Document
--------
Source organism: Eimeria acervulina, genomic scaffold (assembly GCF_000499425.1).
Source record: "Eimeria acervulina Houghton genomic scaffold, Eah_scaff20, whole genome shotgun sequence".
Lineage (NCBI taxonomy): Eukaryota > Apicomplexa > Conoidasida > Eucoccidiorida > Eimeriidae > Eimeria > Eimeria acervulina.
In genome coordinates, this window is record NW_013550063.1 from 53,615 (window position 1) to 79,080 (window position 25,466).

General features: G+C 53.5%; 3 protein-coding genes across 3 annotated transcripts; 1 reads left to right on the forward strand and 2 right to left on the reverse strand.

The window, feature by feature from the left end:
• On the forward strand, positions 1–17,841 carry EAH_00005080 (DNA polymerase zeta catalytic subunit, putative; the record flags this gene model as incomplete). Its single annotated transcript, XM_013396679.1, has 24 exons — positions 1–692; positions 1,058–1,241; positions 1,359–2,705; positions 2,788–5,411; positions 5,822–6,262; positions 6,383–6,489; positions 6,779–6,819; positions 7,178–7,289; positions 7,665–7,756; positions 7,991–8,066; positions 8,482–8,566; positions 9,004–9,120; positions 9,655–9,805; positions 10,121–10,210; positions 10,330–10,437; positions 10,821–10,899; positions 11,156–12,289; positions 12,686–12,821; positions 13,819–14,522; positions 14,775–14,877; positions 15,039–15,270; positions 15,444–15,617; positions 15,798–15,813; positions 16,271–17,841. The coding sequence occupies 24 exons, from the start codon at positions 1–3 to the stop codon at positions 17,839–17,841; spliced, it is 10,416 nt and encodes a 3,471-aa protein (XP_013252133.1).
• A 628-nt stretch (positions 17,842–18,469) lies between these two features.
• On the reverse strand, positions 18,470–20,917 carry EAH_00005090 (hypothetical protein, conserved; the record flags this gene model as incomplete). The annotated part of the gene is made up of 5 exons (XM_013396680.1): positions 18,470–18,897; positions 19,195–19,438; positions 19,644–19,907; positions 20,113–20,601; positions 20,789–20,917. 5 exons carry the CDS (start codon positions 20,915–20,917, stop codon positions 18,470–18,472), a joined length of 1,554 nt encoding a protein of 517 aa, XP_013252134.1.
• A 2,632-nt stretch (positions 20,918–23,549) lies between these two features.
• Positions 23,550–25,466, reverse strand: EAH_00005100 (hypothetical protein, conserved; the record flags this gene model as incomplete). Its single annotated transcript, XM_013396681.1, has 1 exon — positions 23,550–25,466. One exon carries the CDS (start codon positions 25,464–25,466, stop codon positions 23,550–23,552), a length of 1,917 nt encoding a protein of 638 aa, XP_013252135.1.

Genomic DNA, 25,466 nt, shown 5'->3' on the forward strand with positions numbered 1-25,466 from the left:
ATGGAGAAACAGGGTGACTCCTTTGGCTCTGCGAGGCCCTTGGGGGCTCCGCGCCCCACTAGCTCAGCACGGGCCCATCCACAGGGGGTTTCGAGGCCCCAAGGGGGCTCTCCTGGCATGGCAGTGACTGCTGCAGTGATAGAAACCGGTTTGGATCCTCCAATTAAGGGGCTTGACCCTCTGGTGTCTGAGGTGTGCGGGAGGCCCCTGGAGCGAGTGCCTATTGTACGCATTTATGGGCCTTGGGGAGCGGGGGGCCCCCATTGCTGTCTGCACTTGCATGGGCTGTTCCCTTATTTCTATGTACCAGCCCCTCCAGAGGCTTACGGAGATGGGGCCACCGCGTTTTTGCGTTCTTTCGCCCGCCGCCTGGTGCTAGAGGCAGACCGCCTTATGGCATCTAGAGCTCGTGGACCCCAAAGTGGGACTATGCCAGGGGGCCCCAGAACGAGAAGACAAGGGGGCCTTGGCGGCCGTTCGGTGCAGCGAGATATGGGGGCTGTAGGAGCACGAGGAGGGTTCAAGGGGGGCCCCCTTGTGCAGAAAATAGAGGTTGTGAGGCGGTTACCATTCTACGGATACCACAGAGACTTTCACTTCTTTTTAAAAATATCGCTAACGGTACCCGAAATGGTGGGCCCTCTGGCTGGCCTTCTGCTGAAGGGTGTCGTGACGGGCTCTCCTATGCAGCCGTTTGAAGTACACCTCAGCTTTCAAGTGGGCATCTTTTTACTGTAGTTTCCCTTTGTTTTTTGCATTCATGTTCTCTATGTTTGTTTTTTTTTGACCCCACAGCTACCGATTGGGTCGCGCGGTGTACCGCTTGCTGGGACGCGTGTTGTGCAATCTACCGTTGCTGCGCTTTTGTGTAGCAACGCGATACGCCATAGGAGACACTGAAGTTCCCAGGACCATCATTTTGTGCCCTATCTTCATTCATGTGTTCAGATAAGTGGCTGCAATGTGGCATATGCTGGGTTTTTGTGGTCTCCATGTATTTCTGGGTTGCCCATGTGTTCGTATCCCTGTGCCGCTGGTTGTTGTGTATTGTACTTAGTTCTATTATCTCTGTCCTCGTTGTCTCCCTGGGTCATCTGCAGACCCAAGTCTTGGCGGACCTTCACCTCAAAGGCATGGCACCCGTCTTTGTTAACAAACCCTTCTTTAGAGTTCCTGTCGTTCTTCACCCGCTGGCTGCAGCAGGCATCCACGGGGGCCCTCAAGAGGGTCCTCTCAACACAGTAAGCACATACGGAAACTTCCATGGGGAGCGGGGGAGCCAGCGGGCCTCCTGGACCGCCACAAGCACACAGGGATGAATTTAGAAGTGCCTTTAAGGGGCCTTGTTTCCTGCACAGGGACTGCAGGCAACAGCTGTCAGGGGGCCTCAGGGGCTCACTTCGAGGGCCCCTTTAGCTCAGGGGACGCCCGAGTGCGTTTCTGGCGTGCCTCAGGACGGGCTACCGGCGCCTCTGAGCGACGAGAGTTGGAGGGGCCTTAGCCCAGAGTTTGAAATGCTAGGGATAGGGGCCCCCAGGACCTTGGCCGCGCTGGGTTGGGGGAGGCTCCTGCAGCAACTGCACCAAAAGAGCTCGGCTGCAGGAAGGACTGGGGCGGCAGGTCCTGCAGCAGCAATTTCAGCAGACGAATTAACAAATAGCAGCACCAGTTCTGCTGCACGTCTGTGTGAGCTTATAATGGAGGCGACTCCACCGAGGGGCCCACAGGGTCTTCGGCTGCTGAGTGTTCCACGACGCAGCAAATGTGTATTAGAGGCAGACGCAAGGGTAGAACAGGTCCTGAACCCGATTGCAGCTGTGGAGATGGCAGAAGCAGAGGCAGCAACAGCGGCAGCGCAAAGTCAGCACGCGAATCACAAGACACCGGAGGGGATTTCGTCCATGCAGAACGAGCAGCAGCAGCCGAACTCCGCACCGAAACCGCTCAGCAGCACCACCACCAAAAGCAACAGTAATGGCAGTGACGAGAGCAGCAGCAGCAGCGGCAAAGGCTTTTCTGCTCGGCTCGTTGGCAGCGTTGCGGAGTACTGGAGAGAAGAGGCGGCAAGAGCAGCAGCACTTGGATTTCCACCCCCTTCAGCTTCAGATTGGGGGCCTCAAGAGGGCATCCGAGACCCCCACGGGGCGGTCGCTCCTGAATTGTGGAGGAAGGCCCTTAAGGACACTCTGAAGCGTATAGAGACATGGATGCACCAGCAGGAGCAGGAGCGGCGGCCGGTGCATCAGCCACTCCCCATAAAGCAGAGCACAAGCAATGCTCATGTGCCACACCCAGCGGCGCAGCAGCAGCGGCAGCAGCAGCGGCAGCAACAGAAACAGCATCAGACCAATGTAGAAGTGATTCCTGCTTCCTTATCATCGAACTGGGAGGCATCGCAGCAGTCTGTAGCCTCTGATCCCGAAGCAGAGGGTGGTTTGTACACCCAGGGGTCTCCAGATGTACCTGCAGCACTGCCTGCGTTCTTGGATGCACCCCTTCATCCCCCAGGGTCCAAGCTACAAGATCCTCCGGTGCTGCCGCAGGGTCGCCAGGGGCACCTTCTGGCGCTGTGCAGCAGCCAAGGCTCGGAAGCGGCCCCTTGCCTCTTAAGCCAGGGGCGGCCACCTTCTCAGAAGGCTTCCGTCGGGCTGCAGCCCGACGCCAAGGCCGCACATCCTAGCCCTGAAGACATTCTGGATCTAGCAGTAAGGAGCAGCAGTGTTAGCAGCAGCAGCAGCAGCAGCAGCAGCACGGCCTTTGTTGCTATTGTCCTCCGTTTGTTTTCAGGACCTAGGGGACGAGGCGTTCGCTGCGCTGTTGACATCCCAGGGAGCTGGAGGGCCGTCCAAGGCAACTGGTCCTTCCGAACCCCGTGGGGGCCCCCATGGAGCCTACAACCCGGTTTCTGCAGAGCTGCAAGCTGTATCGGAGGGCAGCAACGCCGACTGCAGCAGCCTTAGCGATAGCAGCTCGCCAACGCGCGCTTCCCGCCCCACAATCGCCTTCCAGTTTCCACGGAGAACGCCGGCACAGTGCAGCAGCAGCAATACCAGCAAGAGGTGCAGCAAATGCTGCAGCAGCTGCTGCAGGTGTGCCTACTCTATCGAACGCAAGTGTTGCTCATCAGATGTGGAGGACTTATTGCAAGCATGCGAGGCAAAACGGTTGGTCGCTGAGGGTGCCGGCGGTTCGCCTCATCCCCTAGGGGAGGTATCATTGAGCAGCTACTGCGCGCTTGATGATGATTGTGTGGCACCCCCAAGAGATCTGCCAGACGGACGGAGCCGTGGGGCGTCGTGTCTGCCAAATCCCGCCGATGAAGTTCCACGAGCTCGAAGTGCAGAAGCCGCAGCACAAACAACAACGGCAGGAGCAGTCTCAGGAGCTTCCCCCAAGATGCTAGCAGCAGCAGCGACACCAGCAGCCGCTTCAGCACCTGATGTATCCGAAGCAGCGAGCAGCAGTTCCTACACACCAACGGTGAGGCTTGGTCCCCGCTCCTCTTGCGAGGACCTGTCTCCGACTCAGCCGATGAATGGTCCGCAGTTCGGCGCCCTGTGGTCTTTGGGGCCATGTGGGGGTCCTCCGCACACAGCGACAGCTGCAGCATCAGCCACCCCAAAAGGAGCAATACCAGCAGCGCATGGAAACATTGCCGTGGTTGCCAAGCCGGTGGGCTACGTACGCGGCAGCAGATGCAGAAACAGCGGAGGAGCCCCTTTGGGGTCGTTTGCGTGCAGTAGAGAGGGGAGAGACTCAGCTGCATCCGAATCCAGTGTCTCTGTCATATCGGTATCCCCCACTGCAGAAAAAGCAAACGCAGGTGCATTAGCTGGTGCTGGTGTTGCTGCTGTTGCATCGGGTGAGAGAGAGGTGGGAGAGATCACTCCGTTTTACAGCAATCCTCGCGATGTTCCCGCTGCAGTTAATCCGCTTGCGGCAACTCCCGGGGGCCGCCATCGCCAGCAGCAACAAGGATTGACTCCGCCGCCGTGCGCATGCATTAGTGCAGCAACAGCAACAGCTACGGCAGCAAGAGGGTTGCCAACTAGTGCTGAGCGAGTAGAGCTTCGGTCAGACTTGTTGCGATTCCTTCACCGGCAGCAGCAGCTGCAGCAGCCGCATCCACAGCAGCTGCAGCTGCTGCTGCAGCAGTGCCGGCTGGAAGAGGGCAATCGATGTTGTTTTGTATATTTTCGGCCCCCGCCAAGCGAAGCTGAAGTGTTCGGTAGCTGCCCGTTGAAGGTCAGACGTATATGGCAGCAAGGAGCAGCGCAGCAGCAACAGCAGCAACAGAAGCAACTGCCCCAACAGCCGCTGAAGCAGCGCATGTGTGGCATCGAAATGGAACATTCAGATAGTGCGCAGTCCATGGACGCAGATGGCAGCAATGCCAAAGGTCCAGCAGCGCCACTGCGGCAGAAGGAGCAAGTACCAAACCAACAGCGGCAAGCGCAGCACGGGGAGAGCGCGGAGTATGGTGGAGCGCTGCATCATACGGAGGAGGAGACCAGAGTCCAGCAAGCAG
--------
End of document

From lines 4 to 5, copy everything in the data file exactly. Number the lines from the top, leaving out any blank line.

In genome coordinates, this window is record NW_013550063.1 from 53,615 (window position 1) to 79,080 (window position 25,466).

General features: G+C 53.5%; 3 protein-coding genes across 3 annotated transcripts; 1 reads left to right on the forward strand and 2 right to left on the reverse strand.